Questioning resume page length is an age-old question that really should be put to bed, and let me tell you why…
Have you heard this advice: “Your resume shouldn’t be more than 1 page in length.”
Really, do you believe this? Make the one-page “argument” to some college grads, and you’ll likely get plenty of nodding heads in agreement that a brief resume is best. Make that same argument to someone with 10+ years of work experience (think established professionals, such as managers and executives), and well, you’ll likely hear grumbling with lots of disarrangement. How does a person with 10 years of tenure effectively squeeze that amount of work history — and all the necessary detail pertaining to such — into one page?
What is the big obsession about resume page length anyway? Maybe it’s time to concern yourself more about…
1) Ensuring your resume is thorough
2) Utilizing a professional resume layout that adequately “sells you” to prospective new employers
3) Writing quality content, while ensuring the content looks full, not sparse
4) Covering and highlighting your most notable, and relevant, knowledge and skills
Why now is the question about page length a question that may no longer need an answer? Why is resume page length less of a concern these days? Think of the places we now put resumes for one. You see resumes on Craigslist, LinkedIn, VisualCV, and Elance — and these sites are just the tip of the iceberg. How many pages is your LinkedIn page? How many pages is your VisualCV? These are likely idiotic questions because the Internet has changed how we view content. Now, we focus more on “what’s above the fold,” keyword quality, and skim-ability when it comes to online content. Since an increasing number of resumes are made into soft-copy documents, simply meaning viewed on a computer screen, the age-old question about page length may be becoming less and less relevant.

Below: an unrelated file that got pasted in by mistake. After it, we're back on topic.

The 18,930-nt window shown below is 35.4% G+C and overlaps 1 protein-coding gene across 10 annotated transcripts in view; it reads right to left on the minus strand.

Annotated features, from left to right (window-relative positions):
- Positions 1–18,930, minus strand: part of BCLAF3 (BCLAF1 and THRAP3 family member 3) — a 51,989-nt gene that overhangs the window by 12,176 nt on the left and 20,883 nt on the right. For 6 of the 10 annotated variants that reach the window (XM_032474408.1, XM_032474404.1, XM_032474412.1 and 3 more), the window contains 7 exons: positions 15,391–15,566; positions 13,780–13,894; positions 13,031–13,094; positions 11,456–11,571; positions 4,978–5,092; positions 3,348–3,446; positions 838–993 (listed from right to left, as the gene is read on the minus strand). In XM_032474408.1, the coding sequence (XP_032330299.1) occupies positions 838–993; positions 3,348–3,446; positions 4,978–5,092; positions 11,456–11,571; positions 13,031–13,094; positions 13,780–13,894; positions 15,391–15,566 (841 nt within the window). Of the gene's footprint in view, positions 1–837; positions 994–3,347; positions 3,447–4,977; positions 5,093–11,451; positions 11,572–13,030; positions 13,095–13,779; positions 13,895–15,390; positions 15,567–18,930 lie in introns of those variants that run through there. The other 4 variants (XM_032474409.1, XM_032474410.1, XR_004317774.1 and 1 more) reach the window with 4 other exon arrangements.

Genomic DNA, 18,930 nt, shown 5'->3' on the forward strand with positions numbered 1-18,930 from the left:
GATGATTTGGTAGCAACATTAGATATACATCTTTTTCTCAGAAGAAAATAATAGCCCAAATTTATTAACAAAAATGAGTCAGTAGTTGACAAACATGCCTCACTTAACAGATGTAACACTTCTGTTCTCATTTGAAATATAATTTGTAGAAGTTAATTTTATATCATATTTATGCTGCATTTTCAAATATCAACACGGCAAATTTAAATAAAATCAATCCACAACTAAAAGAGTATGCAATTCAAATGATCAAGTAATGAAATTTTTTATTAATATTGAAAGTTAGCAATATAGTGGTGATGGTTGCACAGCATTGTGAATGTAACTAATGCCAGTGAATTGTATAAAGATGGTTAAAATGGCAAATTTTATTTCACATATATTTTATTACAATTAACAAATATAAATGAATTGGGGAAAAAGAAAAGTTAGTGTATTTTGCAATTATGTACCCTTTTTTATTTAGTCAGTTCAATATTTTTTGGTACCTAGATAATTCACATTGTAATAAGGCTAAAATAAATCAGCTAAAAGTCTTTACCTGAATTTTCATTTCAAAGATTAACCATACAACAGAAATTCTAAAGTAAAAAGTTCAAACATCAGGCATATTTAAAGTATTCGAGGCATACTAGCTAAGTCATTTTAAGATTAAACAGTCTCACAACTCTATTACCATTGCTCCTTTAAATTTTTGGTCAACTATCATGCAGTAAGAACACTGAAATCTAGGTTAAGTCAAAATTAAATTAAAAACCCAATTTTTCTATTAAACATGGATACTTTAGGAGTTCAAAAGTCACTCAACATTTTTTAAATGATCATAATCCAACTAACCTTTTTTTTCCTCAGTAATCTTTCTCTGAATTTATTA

No doubt, your resume needs to be shaped and customized to fit each job-search “vehicle.”
If a one-page resume is all that’s needed for Craigslist, for example, then yes, a one-page resume satisfies the objective. For other job-search vehicles, let’s say for submission to USAJobs.gov, a one-page resume transitioned to the site’s resume management system probably won’t suffice. USAJOBS, like many other online resume management systems use keywords to identify prime candidates. So, using a tight, one-page resume might be short-changing your resume in the keyword department and therefore positioning your resume to produce far fewer interviews.
You will need to strike a balance between writing a resume that’s skim-able and provides readers with that they seek, yet writing a resume that is thoroughly written to increase your resume’s chances of being found in computer systems too.